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Route Step, March!

11/27/16

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When marching troops over a bridge, it's mandatory to take them out of step with each other by giving the command, "Route step, march!" This is so resonance doesn't build up from the pattern of footfalls and cause the bridge to collapse. My goal this Advent it to get you out of step with the world's holiday that began with Thanksgiving and ends Christmas day.

The real season, not the holiday season has been revealed to you. Paul says literally, "You forever know by revelation from God the season." And the season your Lord has revealed to you isn't, "Ho, ho, ho." The season isn't, "food, fun, and family." The season in here isn't one of nostalgia, of good will among men, of celebrating.

No, in here its "time to wake up, sleepy-head" season. You've been in bed with the world long enough. You stay in bed with her and you'll be swept away with her. I'm thinking of the 1959 song, "Wake up, little Susie." The teenagers had said she'd be home by ten, but the movie wasn't that hot; it didn't have much of plot. They fell asleep and didn't wake up till 4 AM. Now their reputation is shot.

You have a lot more to lose than reputation, so "Awake, awake," this watchman cries. You've been lulled to sleep by the world. It may be by the dulling sameness of day to day life. Or with the disciples in Gethsemane it may be sorrow that has caused you to sleep. Then again it could be you're like the disciples at the Transfiguration. You've been lulled to sleep by spiritual things. Whatever the case the hour has come now. You sleepwalk out of here and it's more dangerous than falling asleep in a moving car.

Why? Because "our salvation is nearer now than when we first believed." The "night is nearly over; the day is almost here." Paul pictures that brief time before sunrise when it's both night and day (Middendorf, 1344). Asleep in a car you can be hurtling toward a car, toward a ditch, toward a tree. Sleepwalk out of here and you're hurtling toward judgment because where salvation is there is judgement. See how close they were at Calvary; see how close they are in the Gospel reading: two people in one place; one is saved and the other is lost.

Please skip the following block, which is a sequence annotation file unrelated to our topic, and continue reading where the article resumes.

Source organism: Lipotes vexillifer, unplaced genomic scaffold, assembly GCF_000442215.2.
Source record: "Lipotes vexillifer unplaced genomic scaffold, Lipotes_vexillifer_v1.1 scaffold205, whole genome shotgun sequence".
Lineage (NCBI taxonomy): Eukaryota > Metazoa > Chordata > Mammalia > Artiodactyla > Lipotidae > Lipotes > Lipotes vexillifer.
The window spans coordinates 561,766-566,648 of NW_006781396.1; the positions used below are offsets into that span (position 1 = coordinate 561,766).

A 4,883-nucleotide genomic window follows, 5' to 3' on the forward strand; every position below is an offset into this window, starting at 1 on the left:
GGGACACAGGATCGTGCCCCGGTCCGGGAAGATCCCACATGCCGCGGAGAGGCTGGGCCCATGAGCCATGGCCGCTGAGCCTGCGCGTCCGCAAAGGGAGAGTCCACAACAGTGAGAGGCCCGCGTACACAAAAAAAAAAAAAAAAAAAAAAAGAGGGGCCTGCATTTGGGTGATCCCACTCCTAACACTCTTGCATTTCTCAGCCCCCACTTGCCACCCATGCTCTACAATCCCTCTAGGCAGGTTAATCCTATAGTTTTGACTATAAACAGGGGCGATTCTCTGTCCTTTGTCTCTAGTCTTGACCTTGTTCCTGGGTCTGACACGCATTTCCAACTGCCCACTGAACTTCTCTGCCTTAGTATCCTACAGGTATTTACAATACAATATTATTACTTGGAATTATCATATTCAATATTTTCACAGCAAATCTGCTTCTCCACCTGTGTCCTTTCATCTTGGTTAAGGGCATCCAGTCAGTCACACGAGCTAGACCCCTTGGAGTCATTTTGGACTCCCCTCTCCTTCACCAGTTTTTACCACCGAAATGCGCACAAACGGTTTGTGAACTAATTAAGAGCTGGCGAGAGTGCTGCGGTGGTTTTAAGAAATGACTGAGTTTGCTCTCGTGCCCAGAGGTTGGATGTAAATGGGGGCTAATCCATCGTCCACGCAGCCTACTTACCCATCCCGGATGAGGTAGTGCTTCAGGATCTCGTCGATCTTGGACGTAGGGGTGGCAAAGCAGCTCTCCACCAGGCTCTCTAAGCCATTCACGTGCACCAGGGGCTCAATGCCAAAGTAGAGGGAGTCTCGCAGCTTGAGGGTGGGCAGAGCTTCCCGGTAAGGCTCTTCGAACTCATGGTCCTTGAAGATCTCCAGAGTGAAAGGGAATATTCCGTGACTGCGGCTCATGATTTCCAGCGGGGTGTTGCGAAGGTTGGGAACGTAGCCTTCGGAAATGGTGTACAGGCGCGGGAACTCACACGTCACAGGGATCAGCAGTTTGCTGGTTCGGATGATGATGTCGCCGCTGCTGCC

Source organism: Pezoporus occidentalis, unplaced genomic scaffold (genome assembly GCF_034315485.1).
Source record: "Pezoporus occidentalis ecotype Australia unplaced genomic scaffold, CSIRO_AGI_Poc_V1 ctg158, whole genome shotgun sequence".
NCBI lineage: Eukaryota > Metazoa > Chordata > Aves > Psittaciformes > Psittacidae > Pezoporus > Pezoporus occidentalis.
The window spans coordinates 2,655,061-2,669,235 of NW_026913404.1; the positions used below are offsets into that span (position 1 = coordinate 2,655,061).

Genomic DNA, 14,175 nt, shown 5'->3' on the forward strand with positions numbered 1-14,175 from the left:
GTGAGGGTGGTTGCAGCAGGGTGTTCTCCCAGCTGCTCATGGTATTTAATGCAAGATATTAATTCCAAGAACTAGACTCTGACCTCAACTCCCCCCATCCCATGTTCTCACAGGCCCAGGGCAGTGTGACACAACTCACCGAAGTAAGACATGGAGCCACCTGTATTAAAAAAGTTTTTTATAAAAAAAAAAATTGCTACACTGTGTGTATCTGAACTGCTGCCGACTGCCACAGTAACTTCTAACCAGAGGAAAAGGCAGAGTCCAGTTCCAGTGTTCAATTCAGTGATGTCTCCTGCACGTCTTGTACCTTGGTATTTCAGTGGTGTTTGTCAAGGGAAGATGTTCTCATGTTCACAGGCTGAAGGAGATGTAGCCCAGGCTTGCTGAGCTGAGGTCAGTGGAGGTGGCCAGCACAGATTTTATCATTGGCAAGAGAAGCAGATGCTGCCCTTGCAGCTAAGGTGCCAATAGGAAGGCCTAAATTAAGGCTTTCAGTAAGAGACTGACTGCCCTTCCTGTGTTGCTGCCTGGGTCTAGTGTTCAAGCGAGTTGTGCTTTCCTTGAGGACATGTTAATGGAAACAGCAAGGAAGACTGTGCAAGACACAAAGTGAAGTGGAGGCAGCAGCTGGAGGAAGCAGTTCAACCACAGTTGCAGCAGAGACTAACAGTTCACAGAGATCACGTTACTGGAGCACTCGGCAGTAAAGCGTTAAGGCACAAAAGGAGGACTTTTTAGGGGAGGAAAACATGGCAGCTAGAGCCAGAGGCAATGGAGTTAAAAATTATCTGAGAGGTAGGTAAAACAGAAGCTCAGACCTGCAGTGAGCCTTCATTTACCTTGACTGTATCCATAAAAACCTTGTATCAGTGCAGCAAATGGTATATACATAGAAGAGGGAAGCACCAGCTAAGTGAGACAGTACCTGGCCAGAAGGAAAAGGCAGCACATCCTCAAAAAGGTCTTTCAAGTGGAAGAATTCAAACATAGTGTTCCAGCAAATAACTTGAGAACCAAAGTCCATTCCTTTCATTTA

God has revealed to you the season, the hour, and the day. It's time to break ranks with the world marching to destruction all around you. A world that scoffs at the concept of a God let alone a God who returns to judge the living and the dead. It's time to break step with Dame Reason of Proverbs whose steps says Solomon lead straight to hell and are anchored there. It's time to break step now and wake up or wake up screaming when you find that you've been in bed so long with the world you're married to the triple headed monster of Sin, Death, and Devil.

The military has a uniform for every formation, every function, every event, and the soldier doesn't choose it. He's told what to wear. What should we wear as we walk into the daylight? Well before you put something on, you almost always have something to take off first. Two things: notice that Paul speaks of we, all of us, and he is speaking in the subjunctive not the imperative. He speaks of what we should do. Subjunctives tell you what the speaker dearly wants done, but they don't rise to the level of the imperative. They aren't a must.

Paul uses 3 first person plural subjunctives including himself here. We should "put off" the works of darkness. You can't be dressed in the works of darkness and enter the realm of light. The works of darkness Paul warns of are 3: orgies, sexual immortality, and dissension. The word paired with each is the basic sin that gets the thing going. Here our translation is not good in one aspect. The root sins are drunkenness, jealously, and not debauchery but sensuality. Sensuality is finding your treasure, pleasure, and joy in the realm of the world. You can dress that way in the world and even more so in the holiday season and you'll be dressed for success in the world, you'll be right in step with the world, but out of step with the world without end.

"You're not going anywhere dressed like that." If you haven't said that to a teenager, you will. Some clothes are not fitting for certain situations. Works of darkness are not fitting for our season, this hour of judgment, this day of salvation, and you know that. But neither is nakedness, so we should put something on. Paul says, "We should put on the armor of light." The works of darkness were all ours. We must own them because we do own them. They are out dirt, our stain, our shame.

But where do we get armor of light? Where do we get anything but darkness? From God the Son who walked this world crying out, "I am the Light of the world. Whoever follows Me will never walk in the darkness, but will have the light of life." The light we should put on is not our own. It is foreign to us. You can wake up and walk out of here doing your best, putting off, at least outwardly, your drunkenness, your sensuality, your jealously, but you don't own a suit of light to put on. Only the Lord Jesus, the Light of the world does.